Plenary Speakers: (confirmed so far) Boulou Ebanda De B’Beri (Canada); Mohan Dutta (Singapore); John Erni (Hong Kong); Nitin Govil (USA); Ramaswami Harindranath (Australia); Aniko Imre (USA); Shanti Kumar (USA), Soyini Madison (USA); Radhika Parameswaran (USA); Sandra Ponzanesi (Netherlands); Arvind Rajagopal (USA); Raka Shome (USA); Ramesh Srinivasan (USA) (Awaiting confirmation from other speakers)

Three Plenary Sessions: 1) Significance of postcolonial studies for communication and media research 2) Postcolonial feminist and queer approaches 3) Postcoloniality and the Global South: Logics of Modernity beyond the West/North

In the past two decades, postcolonial theory has become increasingly influential in various spaces in the Social Sciences and Humanities. Recent communication and media scholarship has also shown some interest in postcolonial frameworks. However, there has not been a focused and sustained conversation in Communication/Media Studies in the United States and we think, even outside, that has engaged the ways in which communication and media studies, and postcolonial studies can mutually inform each other in the advancement of social justice projects. The conference emerges from the recognition that diverse logics, networks, and trajectories of communication and media today (as well as in the past) play a significant role in the production of colonial power relations in contemporary globality.

The organizers of Communication, Postcoloniality and Social Justice: Decolonizing Imaginations thus invite proposals from scholars who employ postcolonial frameworks to study various communication and media phenomena—including their embedded-ness in various logics of transnationality. We are interested in exploring how communication/media scholarship, with its varied rich perspectives, may make contributions to broad field of postcolonial studies by foregrounding the importance of communication/media frameworks for understanding colonial cultures, and transnational relations. At the same time we recognize that many of the core concepts and assumptions in the fields of Communication and Media Studies are rooted in Western/Northern exclusionary intellectual frameworks. Thus, we wish to explore how postcolonial analytical frameworks may productively enrich our understandings of various communication and media phenomena and enable us to decolonize normative frameworks in the field so as to be responsive to various struggles engendered by contemporary (and past) post/colonial logics. The conference aims to provide a productive space that can facilitate dialogue and interconnections amongst scholars conducting postcolonial scholarship in communication and media studies. We also hope that this conference can provide a space for building intellectual solidarities amongst scholars in Media and Communication who are concerned with the politics of colonialisms (including their varied transnational logics) as they inform our research and influence our social, economic, cultural, and academic practices.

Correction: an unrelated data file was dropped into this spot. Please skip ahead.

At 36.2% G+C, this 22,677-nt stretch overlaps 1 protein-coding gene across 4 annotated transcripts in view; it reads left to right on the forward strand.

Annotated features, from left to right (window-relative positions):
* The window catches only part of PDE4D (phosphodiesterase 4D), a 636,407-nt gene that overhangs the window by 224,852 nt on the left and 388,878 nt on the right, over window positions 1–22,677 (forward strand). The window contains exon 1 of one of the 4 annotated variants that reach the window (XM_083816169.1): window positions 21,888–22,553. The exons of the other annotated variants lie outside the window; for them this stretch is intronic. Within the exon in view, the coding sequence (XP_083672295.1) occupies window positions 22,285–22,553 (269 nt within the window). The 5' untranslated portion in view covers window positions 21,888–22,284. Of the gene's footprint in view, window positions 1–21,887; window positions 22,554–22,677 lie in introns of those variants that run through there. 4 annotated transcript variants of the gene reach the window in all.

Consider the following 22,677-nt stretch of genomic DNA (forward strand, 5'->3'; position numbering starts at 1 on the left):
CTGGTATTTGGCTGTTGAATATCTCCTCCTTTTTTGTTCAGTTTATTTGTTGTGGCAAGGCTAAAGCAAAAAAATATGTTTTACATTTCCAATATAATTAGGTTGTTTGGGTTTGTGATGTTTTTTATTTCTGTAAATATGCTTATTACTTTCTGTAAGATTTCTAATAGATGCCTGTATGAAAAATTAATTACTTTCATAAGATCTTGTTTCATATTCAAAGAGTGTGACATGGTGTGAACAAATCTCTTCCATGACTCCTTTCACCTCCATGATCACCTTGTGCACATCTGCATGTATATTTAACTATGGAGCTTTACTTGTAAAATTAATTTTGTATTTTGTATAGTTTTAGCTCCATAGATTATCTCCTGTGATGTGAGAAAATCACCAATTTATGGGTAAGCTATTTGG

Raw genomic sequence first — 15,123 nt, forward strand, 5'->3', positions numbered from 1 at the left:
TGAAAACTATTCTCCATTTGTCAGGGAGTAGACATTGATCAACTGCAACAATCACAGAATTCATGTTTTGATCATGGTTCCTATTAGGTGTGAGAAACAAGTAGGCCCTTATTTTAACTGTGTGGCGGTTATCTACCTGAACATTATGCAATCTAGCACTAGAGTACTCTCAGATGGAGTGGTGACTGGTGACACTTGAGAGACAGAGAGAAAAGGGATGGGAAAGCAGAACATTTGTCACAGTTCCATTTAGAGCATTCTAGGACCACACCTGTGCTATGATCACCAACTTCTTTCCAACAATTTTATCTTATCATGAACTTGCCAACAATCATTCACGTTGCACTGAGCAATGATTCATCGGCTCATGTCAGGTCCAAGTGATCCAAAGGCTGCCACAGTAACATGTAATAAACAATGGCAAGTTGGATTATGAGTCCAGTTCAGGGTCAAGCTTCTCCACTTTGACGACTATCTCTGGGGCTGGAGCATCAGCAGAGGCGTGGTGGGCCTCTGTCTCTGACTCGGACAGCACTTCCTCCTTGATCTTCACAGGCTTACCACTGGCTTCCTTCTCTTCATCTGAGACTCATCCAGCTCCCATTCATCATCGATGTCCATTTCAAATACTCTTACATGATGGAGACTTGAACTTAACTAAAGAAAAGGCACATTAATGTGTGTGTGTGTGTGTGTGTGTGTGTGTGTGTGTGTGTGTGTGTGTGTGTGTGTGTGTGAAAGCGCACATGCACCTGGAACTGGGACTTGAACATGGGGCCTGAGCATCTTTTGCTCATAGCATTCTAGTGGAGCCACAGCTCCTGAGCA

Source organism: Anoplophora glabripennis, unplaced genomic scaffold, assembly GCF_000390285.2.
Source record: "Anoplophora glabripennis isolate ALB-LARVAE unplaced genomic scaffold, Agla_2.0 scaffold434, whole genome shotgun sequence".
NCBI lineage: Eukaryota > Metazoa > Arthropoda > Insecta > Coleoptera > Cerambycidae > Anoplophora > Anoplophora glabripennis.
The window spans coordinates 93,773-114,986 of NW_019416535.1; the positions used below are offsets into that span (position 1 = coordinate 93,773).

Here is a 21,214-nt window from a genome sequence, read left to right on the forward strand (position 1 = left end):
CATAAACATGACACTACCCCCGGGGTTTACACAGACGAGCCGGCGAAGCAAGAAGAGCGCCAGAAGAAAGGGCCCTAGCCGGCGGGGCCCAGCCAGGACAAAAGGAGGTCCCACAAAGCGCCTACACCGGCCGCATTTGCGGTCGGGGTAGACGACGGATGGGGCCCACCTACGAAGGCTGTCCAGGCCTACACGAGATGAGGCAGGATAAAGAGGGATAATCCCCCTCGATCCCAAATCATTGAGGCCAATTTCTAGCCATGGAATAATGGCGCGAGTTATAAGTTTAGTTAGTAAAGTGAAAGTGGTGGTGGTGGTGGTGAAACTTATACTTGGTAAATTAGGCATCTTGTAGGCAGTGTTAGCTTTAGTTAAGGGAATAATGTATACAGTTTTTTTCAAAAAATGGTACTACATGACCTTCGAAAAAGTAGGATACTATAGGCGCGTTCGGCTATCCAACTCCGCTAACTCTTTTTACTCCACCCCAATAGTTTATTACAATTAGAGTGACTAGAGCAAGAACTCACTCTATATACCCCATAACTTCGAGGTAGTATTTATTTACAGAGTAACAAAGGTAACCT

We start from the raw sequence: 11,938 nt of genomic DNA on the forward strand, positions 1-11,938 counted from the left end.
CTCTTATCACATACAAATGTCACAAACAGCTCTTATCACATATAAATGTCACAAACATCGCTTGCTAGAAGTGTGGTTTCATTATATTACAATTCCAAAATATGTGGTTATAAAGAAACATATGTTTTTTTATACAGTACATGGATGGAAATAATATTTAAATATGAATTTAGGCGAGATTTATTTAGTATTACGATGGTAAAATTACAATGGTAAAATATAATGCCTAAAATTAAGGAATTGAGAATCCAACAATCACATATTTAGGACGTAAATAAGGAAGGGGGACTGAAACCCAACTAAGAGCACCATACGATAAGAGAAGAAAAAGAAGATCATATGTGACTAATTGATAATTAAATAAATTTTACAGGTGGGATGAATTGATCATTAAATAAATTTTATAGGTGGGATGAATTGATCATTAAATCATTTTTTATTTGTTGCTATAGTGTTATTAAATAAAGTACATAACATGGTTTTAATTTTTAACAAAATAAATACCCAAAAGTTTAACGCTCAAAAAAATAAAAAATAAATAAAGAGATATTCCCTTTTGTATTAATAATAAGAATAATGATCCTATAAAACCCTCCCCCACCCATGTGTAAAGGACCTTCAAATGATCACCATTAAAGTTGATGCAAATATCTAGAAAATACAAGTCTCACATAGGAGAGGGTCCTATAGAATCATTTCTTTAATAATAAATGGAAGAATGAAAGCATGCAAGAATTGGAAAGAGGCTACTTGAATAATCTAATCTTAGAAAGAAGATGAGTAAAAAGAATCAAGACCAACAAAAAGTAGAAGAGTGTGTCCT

This call for papers will be available for download on the Communication Department of Villanova University website by the end of week of May 5th. A conference website will be put up by the end of May—please check there for updates.

REGISTRATION FEES: $250 (includes some meals and coffee; specifics will be confirmed in fall, 2014)